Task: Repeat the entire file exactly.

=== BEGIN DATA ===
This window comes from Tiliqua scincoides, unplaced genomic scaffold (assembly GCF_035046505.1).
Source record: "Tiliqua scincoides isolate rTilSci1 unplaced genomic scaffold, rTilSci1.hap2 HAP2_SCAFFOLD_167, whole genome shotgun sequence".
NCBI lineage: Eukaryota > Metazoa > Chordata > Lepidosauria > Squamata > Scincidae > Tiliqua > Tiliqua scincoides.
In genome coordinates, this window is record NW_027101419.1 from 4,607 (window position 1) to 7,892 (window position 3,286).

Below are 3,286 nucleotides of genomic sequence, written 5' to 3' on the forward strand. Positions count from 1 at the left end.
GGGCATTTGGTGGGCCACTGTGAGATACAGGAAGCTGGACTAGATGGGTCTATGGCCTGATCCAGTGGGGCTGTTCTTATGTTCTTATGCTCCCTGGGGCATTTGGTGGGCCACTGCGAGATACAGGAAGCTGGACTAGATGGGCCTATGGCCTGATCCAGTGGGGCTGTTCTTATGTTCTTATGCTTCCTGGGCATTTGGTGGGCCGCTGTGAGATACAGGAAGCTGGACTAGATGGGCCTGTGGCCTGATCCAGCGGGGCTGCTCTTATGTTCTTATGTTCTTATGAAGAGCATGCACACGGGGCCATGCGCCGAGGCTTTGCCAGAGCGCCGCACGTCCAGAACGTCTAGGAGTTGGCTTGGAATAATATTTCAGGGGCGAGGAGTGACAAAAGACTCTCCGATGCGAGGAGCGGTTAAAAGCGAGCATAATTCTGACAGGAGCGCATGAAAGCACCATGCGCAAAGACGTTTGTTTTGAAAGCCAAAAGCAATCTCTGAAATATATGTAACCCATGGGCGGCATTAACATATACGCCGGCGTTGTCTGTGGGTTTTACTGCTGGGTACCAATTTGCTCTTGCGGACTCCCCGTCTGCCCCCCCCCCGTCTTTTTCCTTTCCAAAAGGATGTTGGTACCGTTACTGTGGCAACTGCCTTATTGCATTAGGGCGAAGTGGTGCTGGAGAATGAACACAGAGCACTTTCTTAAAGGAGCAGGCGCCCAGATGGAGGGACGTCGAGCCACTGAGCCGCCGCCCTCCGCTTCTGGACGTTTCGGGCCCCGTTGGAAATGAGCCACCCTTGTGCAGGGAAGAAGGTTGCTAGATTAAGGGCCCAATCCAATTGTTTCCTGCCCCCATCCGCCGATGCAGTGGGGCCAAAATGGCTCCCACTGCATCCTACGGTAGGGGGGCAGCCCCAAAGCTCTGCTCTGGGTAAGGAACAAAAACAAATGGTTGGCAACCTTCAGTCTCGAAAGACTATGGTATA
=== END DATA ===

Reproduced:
This window comes from Tiliqua scincoides, unplaced genomic scaffold (assembly GCF_035046505.1).
Source record: "Tiliqua scincoides isolate rTilSci1 unplaced genomic scaffold, rTilSci1.hap2 HAP2_SCAFFOLD_167, whole genome shotgun sequence".
NCBI lineage: Eukaryota > Metazoa > Chordata > Lepidosauria > Squamata > Scincidae > Tiliqua > Tiliqua scincoides.
In genome coordinates, this window is record NW_027101419.1 from 4,607 (window position 1) to 7,892 (window position 3,286).

Below are 3,286 nucleotides of genomic sequence, written 5' to 3' on the forward strand. Positions count from 1 at the left end.
GGGCATTTGGTGGGCCACTGTGAGATACAGGAAGCTGGACTAGATGGGTCTATGGCCTGATCCAGTGGGGCTGTTCTTATGTTCTTATGCTCCCTGGGGCATTTGGTGGGCCACTGCGAGATACAGGAAGCTGGACTAGATGGGCCTATGGCCTGATCCAGTGGGGCTGTTCTTATGTTCTTATGCTTCCTGGGCATTTGGTGGGCCGCTGTGAGATACAGGAAGCTGGACTAGATGGGCCTGTGGCCTGATCCAGCGGGGCTGCTCTTATGTTCTTATGTTCTTATGAAGAGCATGCACACGGGGCCATGCGCCGAGGCTTTGCCAGAGCGCCGCACGTCCAGAACGTCTAGGAGTTGGCTTGGAATAATATTTCAGGGGCGAGGAGTGACAAAAGACTCTCCGATGCGAGGAGCGGTTAAAAGCGAGCATAATTCTGACAGGAGCGCATGAAAGCACCATGCGCAAAGACGTTTGTTTTGAAAGCCAAAAGCAATCTCTGAAATATATGTAACCCATGGGCGGCATTAACATATACGCCGGCGTTGTCTGTGGGTTTTACTGCTGGGTACCAATTTGCTCTTGCGGACTCCCCGTCTGCCCCCCCCCCGTCTTTTTCCTTTCCAAAAGGATGTTGGTACCGTTACTGTGGCAACTGCCTTATTGCATTAGGGCGAAGTGGTGCTGGAGAATGAACACAGAGCACTTTCTTAAAGGAGCAGGCGCCCAGATGGAGGGACGTCGAGCCACTGAGCCGCCGCCCTCCGCTTCTGGACGTTTCGGGCCCCGTTGGAAATGAGCCACCCTTGTGCAGGGAAGAAGGTTGCTAGATTAAGGGCCCAATCCAATTGTTTCCTGCCCCCATCCGCCGATGCAGTGGGGCCAAAATGGCTCCCACTGCATCCTACGGTAGGGGGGCAGCCCCAAAGCTCTGCTCTGGGTAAGGAACAAAAACAAATGGTTGGCAACCTTCAGTCTCGAAAGACTATGGTATA